Jessie: I adore fireworks! I love the colors and the surprise of what sort of formation will light up next. I love the sparkle and the finale. We never went to them when I was a child and I always wished that we had. Now, as an adult, our house in Old Orchard Beach is within easy walking distance of the beach where they are set off every Thursday night. If it doesn’t rain I go every week. It has become a tradition I have loved sharing with my own kids!

Liz: I like them if I choose to go to a fireworks display. I confess, I don’t like it much when people set off random fireworks in neighborhoods, which seems to happen more often than not over the years! Shaggy and the cats don’t love the noise, either, so I always feel bad for them. But not to sound like a party pooper – I think when done right in a proper show, they are amazing.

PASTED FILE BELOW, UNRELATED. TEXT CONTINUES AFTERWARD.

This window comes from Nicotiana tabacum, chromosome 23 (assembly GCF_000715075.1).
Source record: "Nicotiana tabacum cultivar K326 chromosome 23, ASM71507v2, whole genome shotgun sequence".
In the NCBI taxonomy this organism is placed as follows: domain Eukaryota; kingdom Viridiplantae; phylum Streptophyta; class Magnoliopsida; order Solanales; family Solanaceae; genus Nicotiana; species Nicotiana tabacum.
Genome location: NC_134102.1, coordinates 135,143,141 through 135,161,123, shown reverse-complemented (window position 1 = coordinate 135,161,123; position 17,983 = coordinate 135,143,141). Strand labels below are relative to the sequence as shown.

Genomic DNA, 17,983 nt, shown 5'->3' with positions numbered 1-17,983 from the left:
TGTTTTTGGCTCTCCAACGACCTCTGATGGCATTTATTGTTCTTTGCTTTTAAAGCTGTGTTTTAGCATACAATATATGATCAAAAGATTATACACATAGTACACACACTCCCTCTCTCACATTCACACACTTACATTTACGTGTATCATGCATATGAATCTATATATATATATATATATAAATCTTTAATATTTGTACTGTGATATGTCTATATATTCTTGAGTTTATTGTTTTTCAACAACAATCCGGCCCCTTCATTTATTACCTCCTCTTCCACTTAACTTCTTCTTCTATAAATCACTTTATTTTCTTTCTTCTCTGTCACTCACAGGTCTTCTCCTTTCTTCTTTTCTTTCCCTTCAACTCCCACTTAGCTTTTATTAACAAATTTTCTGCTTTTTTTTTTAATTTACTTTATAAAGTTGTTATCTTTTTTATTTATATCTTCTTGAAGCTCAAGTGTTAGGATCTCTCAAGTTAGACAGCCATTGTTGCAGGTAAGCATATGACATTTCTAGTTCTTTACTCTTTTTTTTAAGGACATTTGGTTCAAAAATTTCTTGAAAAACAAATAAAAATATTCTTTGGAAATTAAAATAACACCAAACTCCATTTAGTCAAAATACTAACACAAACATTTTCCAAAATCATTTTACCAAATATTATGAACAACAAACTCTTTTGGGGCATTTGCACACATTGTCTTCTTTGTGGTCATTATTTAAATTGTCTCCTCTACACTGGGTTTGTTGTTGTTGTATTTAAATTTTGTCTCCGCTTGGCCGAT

Readers, do you love to attend the fireworks? If so, where are your favorites? If not, do you have another way you like to celebrate Independence Day?

A Bowl of Cherries

Jane/Susannah/Sadie here, wondering where June went…

I don’t need an astronomer, or a calendar, or standing stones to know when the summer solstice hits. I’ve got my own personal predictor: the sour cherry tree we planted a couple of decades ago. The cherries are plump and green and just beginning to ripen by the longest day of the year. And by July 4th, they’re all done.

 

Anybody who’s ever been a gardener might know this feeling. You watch the plant’s progress, from dormancy, to blossoming, to fruiting/vegging and ripeness, eagerly awaiting the perfect time to pick. And then the time comes for the first harvest and it feels satisfying and wonderful.

Some years, like last year when we had a late spring freeze that decimated our fruit trees (we have two pear trees as well), we get only a handful. And other years, we get a bumper crop and manage to stay one step ahead of the birds. This is a bumper crop year. So the picking begins.